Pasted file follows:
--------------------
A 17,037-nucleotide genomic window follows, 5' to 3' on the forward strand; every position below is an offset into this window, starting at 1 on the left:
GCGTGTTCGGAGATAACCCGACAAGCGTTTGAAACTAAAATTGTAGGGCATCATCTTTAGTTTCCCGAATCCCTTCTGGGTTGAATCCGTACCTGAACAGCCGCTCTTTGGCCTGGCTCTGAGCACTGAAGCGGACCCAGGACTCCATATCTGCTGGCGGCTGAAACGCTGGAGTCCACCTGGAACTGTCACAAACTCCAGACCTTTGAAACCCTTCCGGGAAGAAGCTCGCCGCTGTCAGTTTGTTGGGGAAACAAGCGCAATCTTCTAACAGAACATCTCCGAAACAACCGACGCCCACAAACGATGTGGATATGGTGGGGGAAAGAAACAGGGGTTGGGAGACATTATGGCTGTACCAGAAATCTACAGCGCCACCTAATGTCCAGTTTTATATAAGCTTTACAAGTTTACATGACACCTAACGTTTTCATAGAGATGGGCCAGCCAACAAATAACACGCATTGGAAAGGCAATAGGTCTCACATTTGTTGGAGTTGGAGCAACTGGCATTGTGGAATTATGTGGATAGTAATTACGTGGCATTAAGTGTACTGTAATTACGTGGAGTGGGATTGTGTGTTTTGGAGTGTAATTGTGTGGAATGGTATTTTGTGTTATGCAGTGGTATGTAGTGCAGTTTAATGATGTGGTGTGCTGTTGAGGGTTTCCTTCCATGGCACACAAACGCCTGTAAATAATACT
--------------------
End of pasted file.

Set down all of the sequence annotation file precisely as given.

A 17,037-nucleotide genomic window follows, 5' to 3' on the forward strand; every position below is an offset into this window, starting at 1 on the left:
GCGTGTTCGGAGATAACCCGACAAGCGTTTGAAACTAAAATTGTAGGGCATCATCTTTAGTTTCCCGAATCCCTTCTGGGTTGAATCCGTACCTGAACAGCCGCTCTTTGGCCTGGCTCTGAGCACTGAAGCGGACCCAGGACTCCATATCTGCTGGCGGCTGAAACGCTGGAGTCCACCTGGAACTGTCACAAACTCCAGACCTTTGAAACCCTTCCGGGAAGAAGCTCGCCGCTGTCAGTTTGTTGGGGAAACAAGCGCAATCTTCTAACAGAACATCTCCGAAACAACCGACGCCCACAAACGATGTGGATATGGTGGGGGAAAGAAACAGGGGTTGGGAGACATTATGGCTGTACCAGAAATCTACAGCGCCACCTAATGTCCAGTTTTATATAAGCTTTACAAGTTTACATGACACCTAACGTTTTCATAGAGATGGGCCAGCCAACAAATAACACGCATTGGAAAGGCAATAGGTCTCACATTTGTTGGAGTTGGAGCAACTGGCATTGTGGAATTATGTGGATAGTAATTACGTGGCATTAAGTGTACTGTAATTACGTGGAGTGGGATTGTGTGTTTTGGAGTGTAATTGTGTGGAATGGTATTTTGTGTTATGCAGTGGTATGTAGTGCAGTTTAATGATGTGGTGTGCTGTTGAGGGTTTCCTTCCATGGCACACAAACGCCTGTAAATAATACT